Food allergies are far less prevalent than customers claim, study finds

Food allergies are far less prevalent than customers claim, study finds

Food allergies are far less prevalent than customers claim, study finds

The study authors aren't suggesting that people intentionally misrepresented their symptoms; "food allergy" simply refers to a very specific condition that can easily be confused with other ailments. Surveys were administered via the internet and telephone and were completed by 40,443 adults.

To be considered a "convincing" food allergy, a respondent had to list one or more of the following symptoms: hives, swelling, difficulty swallowing, throat tightening, chest tightening, trouble breathing, wheezing, vomiting, chest pain, rapid heart rate, fainting or feeling light-headed, and low blood pressure.

When is a food allergy not a food allergy? But these symptoms are not necessarily indicative of a food allergy. But only about half, or 10.8%, actually have an intolerance, the study found.

The new estimates were based on survey responses from nearly 40,500 American adults who were asked if they had any diagnosed allergies, symptoms or hospitalizations. "It's actually higher than what we even see in kids, which is about eight per cent". Almost half the respondents (48%) who were adjudged to have a true food allergy did not develop the intolerance until adulthood. In short, only half of USA adults who think they have a food allergy have actually been diagnosed by a doctor, and less than a quarter have a prescription for epinephrine (a common treatment for allergies).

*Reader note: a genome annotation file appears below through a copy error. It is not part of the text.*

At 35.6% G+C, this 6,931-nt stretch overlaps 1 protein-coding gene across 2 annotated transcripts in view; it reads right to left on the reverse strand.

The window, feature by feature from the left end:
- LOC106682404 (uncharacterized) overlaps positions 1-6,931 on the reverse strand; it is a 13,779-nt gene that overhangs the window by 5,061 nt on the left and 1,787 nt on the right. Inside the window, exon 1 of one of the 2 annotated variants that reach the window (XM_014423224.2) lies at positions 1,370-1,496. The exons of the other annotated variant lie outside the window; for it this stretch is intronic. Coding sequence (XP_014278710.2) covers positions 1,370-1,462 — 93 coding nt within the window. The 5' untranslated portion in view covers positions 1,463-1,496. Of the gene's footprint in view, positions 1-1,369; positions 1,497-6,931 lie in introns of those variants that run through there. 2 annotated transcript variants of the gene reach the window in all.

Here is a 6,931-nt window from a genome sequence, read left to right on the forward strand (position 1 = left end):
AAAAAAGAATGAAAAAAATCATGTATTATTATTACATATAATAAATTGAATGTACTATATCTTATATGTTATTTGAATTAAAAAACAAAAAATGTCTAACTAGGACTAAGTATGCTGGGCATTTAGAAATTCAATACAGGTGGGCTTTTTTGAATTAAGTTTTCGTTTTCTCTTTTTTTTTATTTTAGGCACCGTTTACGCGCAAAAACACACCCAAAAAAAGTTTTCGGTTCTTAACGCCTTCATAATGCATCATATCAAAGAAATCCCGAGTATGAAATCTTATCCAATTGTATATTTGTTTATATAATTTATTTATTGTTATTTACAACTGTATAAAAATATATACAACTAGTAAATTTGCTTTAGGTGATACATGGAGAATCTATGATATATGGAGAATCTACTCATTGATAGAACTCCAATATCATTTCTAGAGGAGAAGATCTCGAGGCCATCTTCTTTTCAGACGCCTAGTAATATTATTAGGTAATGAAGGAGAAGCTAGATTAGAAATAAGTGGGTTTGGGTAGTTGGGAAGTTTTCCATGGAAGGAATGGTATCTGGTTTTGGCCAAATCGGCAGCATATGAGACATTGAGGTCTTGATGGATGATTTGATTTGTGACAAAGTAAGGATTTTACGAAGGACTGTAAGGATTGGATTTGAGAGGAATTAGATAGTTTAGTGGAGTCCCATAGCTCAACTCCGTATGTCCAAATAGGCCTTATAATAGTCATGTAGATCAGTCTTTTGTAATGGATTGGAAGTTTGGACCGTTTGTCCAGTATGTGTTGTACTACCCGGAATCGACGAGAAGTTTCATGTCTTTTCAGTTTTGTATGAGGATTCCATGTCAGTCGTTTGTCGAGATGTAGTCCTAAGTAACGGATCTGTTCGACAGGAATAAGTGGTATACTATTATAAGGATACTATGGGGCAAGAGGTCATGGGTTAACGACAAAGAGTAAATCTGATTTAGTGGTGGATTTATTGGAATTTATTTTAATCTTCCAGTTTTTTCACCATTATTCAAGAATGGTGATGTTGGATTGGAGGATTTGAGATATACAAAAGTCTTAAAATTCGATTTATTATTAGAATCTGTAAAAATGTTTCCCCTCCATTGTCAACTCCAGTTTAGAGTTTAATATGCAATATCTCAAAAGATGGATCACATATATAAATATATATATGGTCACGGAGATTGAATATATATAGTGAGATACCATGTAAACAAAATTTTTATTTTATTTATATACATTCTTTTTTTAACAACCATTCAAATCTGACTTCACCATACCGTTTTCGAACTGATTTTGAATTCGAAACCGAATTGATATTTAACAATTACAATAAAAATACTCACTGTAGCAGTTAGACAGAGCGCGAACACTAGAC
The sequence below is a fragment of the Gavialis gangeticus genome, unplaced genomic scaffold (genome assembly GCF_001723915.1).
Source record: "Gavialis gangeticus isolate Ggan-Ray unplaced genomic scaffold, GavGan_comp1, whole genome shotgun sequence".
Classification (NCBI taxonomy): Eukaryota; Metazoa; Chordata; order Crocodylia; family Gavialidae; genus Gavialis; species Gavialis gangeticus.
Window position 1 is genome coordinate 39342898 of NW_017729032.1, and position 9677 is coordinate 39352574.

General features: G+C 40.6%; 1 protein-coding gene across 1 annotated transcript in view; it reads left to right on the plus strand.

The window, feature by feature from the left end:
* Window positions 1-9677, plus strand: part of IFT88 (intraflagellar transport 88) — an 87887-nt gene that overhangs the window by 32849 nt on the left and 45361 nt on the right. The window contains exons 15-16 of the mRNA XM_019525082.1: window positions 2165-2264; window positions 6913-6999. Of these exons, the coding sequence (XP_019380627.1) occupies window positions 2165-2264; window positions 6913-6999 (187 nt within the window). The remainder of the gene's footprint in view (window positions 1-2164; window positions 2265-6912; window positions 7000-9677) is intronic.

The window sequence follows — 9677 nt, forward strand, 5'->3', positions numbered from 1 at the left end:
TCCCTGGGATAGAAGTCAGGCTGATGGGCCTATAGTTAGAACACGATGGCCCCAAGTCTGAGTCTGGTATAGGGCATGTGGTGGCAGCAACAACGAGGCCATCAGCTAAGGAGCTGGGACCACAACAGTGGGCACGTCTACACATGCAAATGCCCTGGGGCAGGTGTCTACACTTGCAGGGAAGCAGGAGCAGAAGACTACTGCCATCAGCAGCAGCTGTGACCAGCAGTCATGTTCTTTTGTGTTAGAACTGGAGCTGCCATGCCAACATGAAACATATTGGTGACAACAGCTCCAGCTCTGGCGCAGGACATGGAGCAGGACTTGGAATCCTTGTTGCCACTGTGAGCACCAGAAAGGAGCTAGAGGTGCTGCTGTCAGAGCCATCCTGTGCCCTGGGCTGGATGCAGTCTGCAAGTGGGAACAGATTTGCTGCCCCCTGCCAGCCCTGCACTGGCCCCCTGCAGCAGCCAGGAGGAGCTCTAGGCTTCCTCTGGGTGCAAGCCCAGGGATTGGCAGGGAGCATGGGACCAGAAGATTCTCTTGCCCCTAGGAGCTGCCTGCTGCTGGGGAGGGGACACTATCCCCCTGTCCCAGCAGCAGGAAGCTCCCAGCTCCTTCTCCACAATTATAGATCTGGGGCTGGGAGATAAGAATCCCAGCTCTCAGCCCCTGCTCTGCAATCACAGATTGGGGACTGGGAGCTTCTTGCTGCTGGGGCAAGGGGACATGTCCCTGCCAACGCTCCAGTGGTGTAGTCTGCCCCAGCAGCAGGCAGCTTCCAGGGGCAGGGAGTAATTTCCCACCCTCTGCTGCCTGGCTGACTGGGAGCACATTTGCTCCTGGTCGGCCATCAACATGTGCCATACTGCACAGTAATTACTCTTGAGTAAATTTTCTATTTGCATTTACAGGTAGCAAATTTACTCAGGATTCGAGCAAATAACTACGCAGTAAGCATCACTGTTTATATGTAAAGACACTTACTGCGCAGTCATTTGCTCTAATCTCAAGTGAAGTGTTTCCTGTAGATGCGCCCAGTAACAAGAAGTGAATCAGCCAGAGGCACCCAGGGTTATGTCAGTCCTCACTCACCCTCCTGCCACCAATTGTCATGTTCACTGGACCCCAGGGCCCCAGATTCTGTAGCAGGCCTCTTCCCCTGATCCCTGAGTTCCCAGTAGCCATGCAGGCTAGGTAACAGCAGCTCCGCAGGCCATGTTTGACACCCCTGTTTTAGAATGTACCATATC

Study data indicate the most prevalent food allergens among US adults are shellfish (affecting 7.2 million people), milk (4.7 million), peanut (4.5 million), tree nut (3 million), fin fish (2.2 million), egg (2 million), wheat (2 million), soy (1.5 million), and sesame (0.5 million). Instead, researchers believe this group could have food intolerances, since many experience stomach cramps or nausea after eating a trigger item.

The researchers found that among US adults, the estimated convincing food allergy prevalence was 10.8 percent, while food allergy was self-reported by 19 percent.

The bottom line, according to Gupta, is that suspected allergic reactions should always be checked out by a medical professional. "It is important to see a physician for appropriate testing and diagnosis before completely eliminating foods from the diet".

"If food allergy is confirmed, understanding the management is also critical", she continued, "including recognizing symptoms of anaphylaxis and how and when to use epinephrine".

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